electability   22

Democrats Have Created an “Electability” Monster | The New Republic
"“Electability” is a crock of shit. It is defined, like political “moderation,” only in terms of opposition to things people want, but are told they can’t have, ranging from antiwar politics to left-wing economic populism to even the “cultural liberalism” that is seemingly the cornerstone of the modern Democratic Party. (Back in 2004, supporting civil unions, not even marriage, for same-sex couples was a threat to a Democrat’s perceived “electability.”) While the impulse to vote according to how you think a candidate would appeal to people who don’t share your priorities might make sense in theory, practice has revealed time and time again that no one involved in electoral politics—from the pundits down to the caucus-goers—has a clue who or what Americans will actually vote for. That was supposed to be, as the political scientist Masket says, the main lesson of Trump’s election.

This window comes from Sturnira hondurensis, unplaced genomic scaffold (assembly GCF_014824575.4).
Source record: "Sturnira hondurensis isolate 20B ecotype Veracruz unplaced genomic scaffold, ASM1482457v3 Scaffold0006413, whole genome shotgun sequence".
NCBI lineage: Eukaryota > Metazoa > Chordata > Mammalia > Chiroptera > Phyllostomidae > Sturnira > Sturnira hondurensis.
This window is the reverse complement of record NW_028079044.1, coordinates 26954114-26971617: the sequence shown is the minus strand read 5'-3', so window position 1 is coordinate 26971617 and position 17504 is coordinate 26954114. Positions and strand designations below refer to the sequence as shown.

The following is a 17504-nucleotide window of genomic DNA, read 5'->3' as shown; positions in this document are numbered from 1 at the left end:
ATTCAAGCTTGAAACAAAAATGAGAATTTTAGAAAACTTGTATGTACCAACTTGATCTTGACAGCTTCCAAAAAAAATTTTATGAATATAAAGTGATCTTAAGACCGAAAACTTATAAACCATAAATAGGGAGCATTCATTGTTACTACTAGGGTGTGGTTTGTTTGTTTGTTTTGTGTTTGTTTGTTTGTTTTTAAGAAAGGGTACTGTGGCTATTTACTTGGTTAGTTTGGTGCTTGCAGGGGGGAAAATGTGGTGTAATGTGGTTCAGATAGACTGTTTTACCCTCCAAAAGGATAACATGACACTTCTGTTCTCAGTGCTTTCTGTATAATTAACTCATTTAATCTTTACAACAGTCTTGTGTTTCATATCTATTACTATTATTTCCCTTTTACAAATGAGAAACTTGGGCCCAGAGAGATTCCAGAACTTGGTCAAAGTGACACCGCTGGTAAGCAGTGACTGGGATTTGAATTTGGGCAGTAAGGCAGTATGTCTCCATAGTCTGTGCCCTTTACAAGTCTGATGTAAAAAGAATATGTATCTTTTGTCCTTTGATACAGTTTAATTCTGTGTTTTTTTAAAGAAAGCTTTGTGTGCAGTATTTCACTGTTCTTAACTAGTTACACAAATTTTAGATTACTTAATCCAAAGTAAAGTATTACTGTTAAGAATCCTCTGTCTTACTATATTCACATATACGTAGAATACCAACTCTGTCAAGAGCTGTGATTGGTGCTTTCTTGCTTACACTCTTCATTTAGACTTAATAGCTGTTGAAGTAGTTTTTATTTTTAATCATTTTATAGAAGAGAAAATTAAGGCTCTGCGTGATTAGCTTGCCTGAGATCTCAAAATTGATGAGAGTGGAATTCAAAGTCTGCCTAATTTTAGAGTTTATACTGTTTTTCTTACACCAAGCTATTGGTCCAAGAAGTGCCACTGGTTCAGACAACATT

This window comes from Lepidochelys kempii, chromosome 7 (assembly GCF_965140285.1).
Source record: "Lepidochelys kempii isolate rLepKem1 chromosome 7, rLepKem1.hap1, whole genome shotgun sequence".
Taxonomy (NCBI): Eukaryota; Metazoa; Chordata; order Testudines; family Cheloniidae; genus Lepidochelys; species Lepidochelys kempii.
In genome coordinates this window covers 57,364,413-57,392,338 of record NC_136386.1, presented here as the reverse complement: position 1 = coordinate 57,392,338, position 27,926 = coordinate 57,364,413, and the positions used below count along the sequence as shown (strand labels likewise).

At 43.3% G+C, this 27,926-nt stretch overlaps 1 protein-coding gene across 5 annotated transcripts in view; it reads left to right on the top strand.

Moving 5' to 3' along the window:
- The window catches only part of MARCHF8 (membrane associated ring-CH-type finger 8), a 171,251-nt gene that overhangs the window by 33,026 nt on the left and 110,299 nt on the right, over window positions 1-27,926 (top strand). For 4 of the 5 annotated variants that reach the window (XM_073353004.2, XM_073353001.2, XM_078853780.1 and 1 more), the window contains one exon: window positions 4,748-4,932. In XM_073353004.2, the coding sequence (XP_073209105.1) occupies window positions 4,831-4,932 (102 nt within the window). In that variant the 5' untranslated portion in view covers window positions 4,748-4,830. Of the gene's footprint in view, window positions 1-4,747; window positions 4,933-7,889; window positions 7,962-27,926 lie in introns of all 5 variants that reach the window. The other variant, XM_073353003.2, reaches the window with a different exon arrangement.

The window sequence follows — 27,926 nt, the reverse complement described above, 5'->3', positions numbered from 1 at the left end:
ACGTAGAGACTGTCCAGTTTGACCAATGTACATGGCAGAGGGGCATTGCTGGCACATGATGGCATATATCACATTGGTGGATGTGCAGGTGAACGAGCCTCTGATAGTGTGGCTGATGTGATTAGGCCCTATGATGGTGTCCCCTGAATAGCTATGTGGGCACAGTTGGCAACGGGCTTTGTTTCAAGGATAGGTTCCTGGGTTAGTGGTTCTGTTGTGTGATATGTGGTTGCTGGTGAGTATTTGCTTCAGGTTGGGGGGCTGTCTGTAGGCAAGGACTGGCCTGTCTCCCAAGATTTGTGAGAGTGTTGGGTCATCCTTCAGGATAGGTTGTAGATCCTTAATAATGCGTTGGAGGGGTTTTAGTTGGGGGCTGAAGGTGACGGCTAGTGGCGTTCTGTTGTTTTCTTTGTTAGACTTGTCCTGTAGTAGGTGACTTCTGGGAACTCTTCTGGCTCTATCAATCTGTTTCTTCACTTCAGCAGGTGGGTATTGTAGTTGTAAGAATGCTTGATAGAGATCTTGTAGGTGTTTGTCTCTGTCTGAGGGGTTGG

But Democratic voters did not teach themselves to prioritize electability over their own actual concerns. They were trained to, over many years, by party figures who over-interpreted the loss of George McGovern, or who wanted to use the fear of McGovern to maintain their power over the Democratic candidate pipeline and nomination process. “Electability” is a way to get voters to carry out a contrary agenda—not their own—while convincing them they’re being “responsible.”